In an article published Sunday by the Akron Beacon-Journal, NFL Hall of Fame quarterback Brett Favre said he sees a lot of himself in Cleveland Browns quarterback Baker Mayfield — and Kansas City Chiefs quarterback Patrick Mahomes.
Inducted into the Pro Football Hall of Fame in 2016 after a 20-year NFL career in which he appeared in two Super Bowls — winning one of them — Favre now stands third behind Dree Brees and Peyton Manning in career passing yards. But more to the point, he is the NFL’s all-time poster child for quarterback improvisation.
“I was so naive I didn’t realize how difficult it is, nor did I really care,” Favre told the Beacon-Journal. “I just was like, ‘Hey, now’s the time to have fun. I’ve got nothing to lose.’ I get the sense that [Mayfield] has that mentality, and that’s exactly what you need in this situation.
“He’s the best [fit for the Browns] just like I was the best fit — and you don’t know this at the time — but I was the best fit for Green Bay at the time because I had this aw-shucks attitude.”
But Mayfield isn’t the only current NFL quarterback Favre believes has a playing style similar to his own. Mayfield is simply the one who plays closest to Akron.
“There’s no question that the sky is the limit for Baker,” Favre. “And, yeah, I think his style of play, and I’ve heard the same thing about [Kansas City Chiefs quarterback Patrick] Mahomes, and I agree with both, that their styles of play — if you had to pick a former player — would certainly match up to my style.
“It’s a play-action fake that you’ve never seen before or a flip, underhand pass or diving over three defenders or ducking your head and getting the extra yard,” Favre said. “Those are the type of things that are the unexpected that will become, at some point, maybe expected with a guy like Baker or Mahomes.
“Playing [quarterback] the way I played and the way Baker and Mahomes play is they just kind of have that added little sixth sense.”
But there are substantive differences in the early-career arcs of the three players. A second-round pick of the Atlanta Falcons in 1991, Favre was thrown into the starting lineup of the Green Bay Packers after being traded there in 1992 — something Chiefs head coach Andy Reid watched first-hand as a first-year offensive assistant with the Packers.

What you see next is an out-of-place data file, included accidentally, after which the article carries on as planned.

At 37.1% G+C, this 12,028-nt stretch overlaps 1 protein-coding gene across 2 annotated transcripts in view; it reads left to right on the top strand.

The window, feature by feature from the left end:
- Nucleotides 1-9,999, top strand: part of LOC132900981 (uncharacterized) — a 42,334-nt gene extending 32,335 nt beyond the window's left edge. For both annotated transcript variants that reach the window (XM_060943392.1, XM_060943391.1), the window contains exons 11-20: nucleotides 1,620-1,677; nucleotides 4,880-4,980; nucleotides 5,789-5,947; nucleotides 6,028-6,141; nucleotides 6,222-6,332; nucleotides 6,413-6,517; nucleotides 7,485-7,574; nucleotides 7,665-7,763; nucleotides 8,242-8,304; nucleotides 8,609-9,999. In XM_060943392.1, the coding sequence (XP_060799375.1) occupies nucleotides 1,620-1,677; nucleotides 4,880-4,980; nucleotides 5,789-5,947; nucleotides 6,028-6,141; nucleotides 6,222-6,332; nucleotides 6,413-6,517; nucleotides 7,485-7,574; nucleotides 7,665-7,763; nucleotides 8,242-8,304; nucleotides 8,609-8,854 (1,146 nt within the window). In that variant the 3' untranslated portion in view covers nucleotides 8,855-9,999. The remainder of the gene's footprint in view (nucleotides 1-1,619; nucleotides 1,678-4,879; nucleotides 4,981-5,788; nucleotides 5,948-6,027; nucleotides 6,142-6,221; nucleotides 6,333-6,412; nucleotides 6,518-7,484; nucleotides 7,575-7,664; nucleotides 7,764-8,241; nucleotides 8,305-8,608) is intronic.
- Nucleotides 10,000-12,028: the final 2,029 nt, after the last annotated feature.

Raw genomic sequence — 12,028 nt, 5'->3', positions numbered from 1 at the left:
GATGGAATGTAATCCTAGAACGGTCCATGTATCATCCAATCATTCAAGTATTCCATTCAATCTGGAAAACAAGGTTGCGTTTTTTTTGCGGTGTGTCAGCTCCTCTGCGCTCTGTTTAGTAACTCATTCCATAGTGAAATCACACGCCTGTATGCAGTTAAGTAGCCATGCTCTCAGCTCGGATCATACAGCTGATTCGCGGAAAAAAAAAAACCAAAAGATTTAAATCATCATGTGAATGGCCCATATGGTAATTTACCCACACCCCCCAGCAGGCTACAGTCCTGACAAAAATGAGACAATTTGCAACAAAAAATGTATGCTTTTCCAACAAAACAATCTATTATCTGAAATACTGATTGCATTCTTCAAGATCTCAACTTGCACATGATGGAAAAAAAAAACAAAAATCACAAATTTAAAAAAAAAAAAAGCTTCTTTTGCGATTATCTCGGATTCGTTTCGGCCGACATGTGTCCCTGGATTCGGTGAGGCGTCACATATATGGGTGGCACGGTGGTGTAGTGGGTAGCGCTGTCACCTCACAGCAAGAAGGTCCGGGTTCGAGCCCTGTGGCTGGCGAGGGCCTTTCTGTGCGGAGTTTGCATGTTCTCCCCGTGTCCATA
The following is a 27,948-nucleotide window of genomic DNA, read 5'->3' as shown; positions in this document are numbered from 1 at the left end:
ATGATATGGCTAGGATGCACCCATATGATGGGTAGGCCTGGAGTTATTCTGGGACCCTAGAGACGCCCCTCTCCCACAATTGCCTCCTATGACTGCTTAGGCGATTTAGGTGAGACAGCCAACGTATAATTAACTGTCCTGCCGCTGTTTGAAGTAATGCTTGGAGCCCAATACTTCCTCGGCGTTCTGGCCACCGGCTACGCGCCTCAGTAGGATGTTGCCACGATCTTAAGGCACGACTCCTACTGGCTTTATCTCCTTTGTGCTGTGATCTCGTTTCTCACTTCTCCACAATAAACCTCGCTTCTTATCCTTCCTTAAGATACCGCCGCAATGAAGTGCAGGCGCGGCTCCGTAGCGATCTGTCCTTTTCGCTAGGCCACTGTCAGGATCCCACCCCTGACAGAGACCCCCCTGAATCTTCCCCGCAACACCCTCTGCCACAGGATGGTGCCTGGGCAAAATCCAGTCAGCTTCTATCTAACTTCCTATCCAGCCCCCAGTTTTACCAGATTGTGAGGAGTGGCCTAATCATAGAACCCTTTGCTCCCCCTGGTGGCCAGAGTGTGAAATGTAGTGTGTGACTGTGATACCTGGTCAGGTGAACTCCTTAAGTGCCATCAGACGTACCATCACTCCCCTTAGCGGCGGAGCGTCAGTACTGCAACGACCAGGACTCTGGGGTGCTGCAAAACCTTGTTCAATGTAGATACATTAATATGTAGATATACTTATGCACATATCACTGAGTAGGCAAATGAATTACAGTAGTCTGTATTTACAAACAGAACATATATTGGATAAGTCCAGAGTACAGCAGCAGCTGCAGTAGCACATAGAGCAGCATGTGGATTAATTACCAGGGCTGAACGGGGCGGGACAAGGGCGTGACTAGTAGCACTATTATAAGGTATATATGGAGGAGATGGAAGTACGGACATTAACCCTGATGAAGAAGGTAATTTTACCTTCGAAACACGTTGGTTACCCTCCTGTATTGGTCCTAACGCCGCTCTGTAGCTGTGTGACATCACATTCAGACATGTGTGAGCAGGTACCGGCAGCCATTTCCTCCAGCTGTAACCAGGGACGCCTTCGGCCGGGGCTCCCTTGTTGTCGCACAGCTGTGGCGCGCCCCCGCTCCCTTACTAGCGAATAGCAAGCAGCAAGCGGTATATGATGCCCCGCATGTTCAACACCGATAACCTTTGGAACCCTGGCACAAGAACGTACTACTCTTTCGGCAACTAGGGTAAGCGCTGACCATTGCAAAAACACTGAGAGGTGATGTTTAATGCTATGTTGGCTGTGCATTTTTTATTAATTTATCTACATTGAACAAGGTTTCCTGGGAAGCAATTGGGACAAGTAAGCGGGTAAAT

In contrast, Mahomes spent a year backing up ultra-conservative Chiefs quarterback Alex Smith before being handed the keys to Reid’s offense. The Browns had a similar plan with Mayfield — intending to have him sit for a year behind veteran Tyrod Taylor — but after Taylor suffered a concussion in Week 3 last season, Mayfield took (and kept) the starting job.
The Browns went 6-7 under Mayfield in his rookie season. The Chiefs — already possessing a basketful of offensive weapons developed while Smith was under center — went 12-4 and advanced to the AFC Championship game. And Mahomes — who threw for 5,097 yards and 50 touchdowns in his first season as a starter — was named the NFL’s Most Valuable Player.
So it should be no surprise that in the offseason, the Browns made one move after another to provide Mayfield with a supporting cast, acquiring — among others — Odell Beckham Jr. from the New York Giants and Jarvis Landry from the Miami Dolphins.
But what remains to be seen is whether the Browns — under new head coach Freddie Kitchens — will be able to leverage the passing and receiving talent they have acquired into an offense that can rival the one the Chiefs have built over a period of years. The Chiefs’ offensive continuity — and the way they have carefully developed his talent — are giving Mahomes the best shot to match (and exceed) Favre’s legacy.